A co-production by the Theatre du Chatelet and Domingo’s Los Angeles Opera, The Fly will premiere in Paris on July 1, 2008, and open the Los Angeles Opera’s 2008-9 season Sept. 7, 2008. Domingo will conduct both runs.
This is exactly what science fiction needs to give it the class it deserves. And what better way than via an operatic version of a Cronenberg movie? I can’t wait to see Plácido Domingo vomit on some poor bastard’s stump just before he chows down. I bet Luciano Pavarotti is so jealous…
Kathryn Cramer has posted the table of contents for the annual anthology se co-edits with David G. Hartwell, Year’s Best Fantasy 7, to be published in June 2007.
- “Hallucigenia” by Laird Barron
- “Four Fables” by Peter S. Beagle
- “Yours, Etc.” by Gavin Grant
- “Sea Air” by Nina Kiriki Hoffman
- “I’ll Give You My Word” by Diana Wynne Jones
- “The Bonny Boy” by Ian Macleod
- “Ghost Mission” by L. E. Modesitt, Jr.
- “The Roaming Forest” by Michael Moorcock
- “Show Me Yours” by Robert Reed
- “Christmas Witch” by M. Rickert
- “Pol Pot’s Beautiful Daughter” by Geoff Ryman
- “The Lepidopterist” by Lucius Shepard
- “The Double-Edged Sword” by Sharon Shinn
- “Pimpf” by Charles Stross
- “An Episode of Stardust” by Michael Swanwick
- “The Osteomancer’s Son” by Greg van Eekhout
- “Thin, On the Ground” by Howard Waldrop
- “The Potter’s Daughter” by Martha Wells
- “Build-a-Bear” by Gene Wolfe
- “Bea and her Bird Brother” by Gene Wolfe
Here are the results of the latest SF Signal poll.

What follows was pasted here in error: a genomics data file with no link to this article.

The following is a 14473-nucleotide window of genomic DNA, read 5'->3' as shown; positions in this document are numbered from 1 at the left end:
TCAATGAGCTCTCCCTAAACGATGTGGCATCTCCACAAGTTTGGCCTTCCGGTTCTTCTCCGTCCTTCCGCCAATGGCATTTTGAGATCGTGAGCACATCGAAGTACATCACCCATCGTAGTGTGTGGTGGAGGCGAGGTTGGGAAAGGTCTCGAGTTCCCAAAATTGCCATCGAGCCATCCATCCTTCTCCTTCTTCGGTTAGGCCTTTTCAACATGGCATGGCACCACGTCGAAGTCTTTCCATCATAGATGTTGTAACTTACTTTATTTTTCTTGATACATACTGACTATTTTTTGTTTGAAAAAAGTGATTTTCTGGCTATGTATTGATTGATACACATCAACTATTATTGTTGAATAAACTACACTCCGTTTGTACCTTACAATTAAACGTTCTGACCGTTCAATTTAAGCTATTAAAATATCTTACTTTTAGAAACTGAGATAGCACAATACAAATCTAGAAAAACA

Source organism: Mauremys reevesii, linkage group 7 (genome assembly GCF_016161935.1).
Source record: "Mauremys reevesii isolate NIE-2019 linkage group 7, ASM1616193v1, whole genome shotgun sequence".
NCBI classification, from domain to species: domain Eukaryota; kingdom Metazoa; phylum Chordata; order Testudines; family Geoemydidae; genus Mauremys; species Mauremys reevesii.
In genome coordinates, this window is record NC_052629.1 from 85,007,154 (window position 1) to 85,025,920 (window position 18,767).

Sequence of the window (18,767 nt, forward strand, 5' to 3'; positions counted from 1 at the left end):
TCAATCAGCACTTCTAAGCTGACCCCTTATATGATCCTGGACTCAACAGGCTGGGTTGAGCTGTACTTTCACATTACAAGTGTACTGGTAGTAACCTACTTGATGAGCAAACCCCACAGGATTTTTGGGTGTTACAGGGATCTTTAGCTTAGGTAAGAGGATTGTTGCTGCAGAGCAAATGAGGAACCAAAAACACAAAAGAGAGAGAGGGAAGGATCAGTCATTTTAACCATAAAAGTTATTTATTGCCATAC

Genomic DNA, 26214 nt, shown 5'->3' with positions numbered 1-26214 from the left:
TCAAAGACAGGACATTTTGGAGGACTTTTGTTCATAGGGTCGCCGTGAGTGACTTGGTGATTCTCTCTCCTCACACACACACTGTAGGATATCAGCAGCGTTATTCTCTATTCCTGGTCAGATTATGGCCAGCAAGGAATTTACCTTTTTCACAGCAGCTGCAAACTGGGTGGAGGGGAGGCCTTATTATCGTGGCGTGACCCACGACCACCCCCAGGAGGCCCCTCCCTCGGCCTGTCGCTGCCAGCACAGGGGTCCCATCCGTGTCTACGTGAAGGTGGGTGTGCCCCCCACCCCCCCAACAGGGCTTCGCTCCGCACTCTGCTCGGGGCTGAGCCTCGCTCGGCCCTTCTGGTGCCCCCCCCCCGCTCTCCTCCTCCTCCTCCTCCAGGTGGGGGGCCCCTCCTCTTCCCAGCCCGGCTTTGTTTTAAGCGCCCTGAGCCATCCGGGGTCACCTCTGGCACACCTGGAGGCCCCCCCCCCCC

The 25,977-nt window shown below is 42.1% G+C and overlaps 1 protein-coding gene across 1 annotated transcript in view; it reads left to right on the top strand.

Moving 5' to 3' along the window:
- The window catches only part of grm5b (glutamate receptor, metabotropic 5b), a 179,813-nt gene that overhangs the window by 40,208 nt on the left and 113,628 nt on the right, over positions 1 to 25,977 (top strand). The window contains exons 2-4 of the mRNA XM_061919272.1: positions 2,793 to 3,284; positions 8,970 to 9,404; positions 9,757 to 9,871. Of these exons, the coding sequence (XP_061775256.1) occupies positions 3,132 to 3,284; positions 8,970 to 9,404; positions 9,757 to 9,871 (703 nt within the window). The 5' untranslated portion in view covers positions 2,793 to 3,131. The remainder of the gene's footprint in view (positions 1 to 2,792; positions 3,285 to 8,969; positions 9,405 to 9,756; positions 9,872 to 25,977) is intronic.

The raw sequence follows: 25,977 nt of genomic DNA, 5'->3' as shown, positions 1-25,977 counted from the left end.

The 11th Star Trek movie is in production. Which of the previous ones is your favorite?
Looks like an “Odd Ones Suck” trend, no? And it generally gets worse as the series number gets higher.
A couple of comments this week:
“I go back and forth between The Undiscovered Country and Nemesis as my favorite. Both deal with similar themes (aging; ending; drifting apart) and I think the inclusion of endings (for characters and stories both) is what gives each film an edge and a stronger tone.” – Pete Tzinski
“Goodness, that is a heck of a list, but one can never go wrong when you have Ricardo and William Shatner in the same movie Besides without ST2 – you would never have the immortal phrase: “KHAAAAAAAAN!!!!”” – Tim
“ST2 was great because it was overall small and personal. It involved the personal vendetta of Khan against Kirk, the personal tragedy of Spock, and the personal situation involving Kirk’s son. The other movies all try to be grand and expansive and end up either being all about special effects or huge galactic battles. I fear this will never make a great sci-fi film.” – Scott
Be sure to vote in this week’s poll on The Best Midriff-Baring Space Princess!
In a brutally honest follow-up to his classic “The Classics of Science Fiction” article from 20 years ago, James Wallace Harris has this to say about the classics of yesteryear: